Places of Worship in the Old Testament

Featuring Worshipedia Posted on April 4, 2010


Both the temple erected by Solomon and the Mosaic sanctuary, which preceded it, could be designated as the house of Yahweh. The Mosaic sanctuary was called the tabernacle or dwelling (mishkan, Exodus 26:1; 36:8; 40:34–35; Numbers 9:15), or sometimes “dwelling of the testimony” (mishkan ha‘edut, Exodus 38:21; Numbers 1:50), because it contained the ark. The mishkan was covered by the tent (’ohel, Exodus 35:11), sometimes called the tent of meeting or “tent of appointment” (’ohel mo‘ed, Exodus 40:34–35; Leviticus 1:1; Numbers 4:30), also “tent of the testimony” (’ohel ha‘edut, Numbers 9:15; 18:2), so that both terms can refer to the movable sanctuary. The altar was in the court, or outer enclosure, of the dwelling (ḥatzer hammishkan, Exodus 27:9).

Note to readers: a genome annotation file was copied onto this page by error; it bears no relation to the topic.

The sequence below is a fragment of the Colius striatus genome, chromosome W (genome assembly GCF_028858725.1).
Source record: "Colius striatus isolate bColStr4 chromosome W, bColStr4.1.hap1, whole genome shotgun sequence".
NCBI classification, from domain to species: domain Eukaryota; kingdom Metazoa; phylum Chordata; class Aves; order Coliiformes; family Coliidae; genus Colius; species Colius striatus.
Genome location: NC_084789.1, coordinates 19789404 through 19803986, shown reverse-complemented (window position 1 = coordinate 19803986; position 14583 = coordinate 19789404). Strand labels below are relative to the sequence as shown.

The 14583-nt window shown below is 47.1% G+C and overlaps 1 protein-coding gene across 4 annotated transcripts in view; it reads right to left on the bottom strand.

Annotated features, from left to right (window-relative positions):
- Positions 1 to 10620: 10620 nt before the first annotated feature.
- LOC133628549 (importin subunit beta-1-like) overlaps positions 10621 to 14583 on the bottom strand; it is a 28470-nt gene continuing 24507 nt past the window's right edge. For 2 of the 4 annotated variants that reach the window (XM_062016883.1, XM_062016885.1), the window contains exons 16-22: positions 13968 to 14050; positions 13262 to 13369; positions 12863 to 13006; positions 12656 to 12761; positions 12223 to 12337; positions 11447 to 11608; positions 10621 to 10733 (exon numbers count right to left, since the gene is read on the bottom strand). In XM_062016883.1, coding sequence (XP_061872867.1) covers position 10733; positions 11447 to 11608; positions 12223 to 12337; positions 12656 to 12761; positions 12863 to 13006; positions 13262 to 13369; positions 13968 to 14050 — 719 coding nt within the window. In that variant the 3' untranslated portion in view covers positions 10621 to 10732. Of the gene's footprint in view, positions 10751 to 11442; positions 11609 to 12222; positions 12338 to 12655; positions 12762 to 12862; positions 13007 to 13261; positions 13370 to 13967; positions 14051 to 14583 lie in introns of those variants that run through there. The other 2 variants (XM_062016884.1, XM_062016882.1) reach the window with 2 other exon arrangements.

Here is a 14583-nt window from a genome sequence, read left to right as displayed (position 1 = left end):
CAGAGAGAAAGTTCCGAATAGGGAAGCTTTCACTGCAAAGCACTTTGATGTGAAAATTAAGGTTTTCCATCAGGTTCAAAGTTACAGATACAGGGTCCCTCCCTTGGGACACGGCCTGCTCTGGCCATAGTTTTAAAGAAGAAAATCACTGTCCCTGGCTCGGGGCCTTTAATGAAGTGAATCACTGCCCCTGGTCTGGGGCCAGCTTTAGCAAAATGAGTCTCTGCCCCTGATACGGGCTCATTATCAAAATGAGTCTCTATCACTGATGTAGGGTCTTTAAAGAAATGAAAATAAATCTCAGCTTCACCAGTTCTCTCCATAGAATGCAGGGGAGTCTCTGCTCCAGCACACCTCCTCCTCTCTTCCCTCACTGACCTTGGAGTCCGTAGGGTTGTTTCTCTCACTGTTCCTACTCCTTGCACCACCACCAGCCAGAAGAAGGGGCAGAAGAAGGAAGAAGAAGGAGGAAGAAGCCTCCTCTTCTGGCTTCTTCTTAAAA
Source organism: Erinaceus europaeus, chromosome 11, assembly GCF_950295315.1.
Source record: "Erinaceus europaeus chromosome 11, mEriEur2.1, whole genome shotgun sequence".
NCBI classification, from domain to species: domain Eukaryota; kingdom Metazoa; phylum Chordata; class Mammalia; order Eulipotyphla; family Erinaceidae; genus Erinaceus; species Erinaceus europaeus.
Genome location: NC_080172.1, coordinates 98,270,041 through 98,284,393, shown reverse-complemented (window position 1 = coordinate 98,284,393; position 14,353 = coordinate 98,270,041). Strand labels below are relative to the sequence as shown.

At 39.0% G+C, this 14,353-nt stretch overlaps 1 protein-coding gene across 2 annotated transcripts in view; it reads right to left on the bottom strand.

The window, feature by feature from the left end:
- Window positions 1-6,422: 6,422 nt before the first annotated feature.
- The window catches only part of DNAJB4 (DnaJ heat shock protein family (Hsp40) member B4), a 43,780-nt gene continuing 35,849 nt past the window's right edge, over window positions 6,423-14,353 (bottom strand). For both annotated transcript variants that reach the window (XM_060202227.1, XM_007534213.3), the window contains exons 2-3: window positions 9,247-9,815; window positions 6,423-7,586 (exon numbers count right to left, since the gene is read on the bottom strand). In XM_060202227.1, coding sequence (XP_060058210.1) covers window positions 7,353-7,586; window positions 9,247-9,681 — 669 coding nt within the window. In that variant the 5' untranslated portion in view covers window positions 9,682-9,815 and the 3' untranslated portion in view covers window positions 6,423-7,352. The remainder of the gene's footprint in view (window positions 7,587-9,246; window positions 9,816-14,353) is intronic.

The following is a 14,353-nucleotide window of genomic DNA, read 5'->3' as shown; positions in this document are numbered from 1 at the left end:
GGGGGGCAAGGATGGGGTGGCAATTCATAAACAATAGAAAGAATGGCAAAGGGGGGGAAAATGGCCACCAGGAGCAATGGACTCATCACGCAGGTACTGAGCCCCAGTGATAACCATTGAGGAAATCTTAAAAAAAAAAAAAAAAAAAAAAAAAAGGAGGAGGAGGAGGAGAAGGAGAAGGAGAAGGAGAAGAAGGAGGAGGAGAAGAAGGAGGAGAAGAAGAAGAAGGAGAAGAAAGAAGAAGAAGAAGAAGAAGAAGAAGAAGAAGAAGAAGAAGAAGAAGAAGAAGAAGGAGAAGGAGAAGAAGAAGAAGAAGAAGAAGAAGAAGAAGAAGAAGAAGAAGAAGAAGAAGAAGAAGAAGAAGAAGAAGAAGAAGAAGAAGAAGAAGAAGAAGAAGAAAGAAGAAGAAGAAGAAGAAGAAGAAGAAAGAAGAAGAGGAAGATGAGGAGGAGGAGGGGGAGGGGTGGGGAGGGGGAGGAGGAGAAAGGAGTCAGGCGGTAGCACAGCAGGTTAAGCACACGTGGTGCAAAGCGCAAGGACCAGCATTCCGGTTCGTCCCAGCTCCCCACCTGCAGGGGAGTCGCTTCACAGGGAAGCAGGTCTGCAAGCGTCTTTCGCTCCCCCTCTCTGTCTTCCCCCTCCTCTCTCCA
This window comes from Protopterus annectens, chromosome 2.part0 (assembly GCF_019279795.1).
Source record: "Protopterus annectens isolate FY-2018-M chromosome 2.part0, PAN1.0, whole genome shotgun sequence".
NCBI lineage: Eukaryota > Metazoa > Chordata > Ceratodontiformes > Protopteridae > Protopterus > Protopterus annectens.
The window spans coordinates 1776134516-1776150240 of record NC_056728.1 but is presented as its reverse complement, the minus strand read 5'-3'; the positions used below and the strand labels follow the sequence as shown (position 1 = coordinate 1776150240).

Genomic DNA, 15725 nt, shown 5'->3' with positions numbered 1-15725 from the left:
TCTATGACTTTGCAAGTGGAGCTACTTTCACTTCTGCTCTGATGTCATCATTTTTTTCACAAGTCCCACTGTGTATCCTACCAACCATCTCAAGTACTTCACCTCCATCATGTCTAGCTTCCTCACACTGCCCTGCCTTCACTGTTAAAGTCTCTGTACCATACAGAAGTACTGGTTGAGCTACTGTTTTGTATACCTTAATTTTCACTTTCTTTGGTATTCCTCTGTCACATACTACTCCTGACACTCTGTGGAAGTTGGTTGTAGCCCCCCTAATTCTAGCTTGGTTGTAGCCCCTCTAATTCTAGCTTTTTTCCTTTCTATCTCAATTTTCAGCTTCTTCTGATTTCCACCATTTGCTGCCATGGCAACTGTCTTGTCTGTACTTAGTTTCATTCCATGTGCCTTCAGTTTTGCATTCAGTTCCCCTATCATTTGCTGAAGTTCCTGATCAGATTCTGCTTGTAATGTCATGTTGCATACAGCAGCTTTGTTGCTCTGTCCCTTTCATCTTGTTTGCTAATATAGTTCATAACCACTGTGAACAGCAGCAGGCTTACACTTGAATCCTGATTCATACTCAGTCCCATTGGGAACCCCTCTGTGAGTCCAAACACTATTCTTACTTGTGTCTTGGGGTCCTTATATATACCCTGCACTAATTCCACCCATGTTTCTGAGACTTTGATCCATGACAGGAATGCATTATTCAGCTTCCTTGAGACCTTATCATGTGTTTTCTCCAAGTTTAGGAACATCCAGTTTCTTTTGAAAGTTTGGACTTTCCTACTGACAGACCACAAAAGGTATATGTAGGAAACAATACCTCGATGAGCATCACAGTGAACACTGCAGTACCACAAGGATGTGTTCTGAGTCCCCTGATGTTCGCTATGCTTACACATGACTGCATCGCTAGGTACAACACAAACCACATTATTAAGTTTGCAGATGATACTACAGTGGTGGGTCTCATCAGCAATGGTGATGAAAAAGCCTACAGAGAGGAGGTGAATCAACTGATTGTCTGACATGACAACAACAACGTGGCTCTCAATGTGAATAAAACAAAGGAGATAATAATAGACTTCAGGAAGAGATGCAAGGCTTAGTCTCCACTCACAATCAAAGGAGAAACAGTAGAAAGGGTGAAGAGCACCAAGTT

The sanctuary might also be referred to simply as the Lord’s tent (’ohel, Psalms 15:1; 27:5–6), his dwelling (ma‘on, Psalm 76:2), his “secret place” (seter, Psalms 27:5; 91:1), or his shelter (sukkah, Psalms 27:5; 76:2). After the building of Solomon’s temple, the sanctuary building proper was called the temple or palace (heikhal, Psalm 27:4; Isa. 6:1). However, the older terms continued in use. Zion, the site of the sanctuary from the time of David, was called the hill of the Lord (har Yahveh, Ps. 24:3) or his holy hill (har qodesh, Ps. 99:9). The psalmists speak poetically of the entire sacred precincts as the courts (ḥatzerot, Psalms 84:2, 10; 100:4) or gates (sha‘arim, Psalms 87:2; 100:4) of the Lord.


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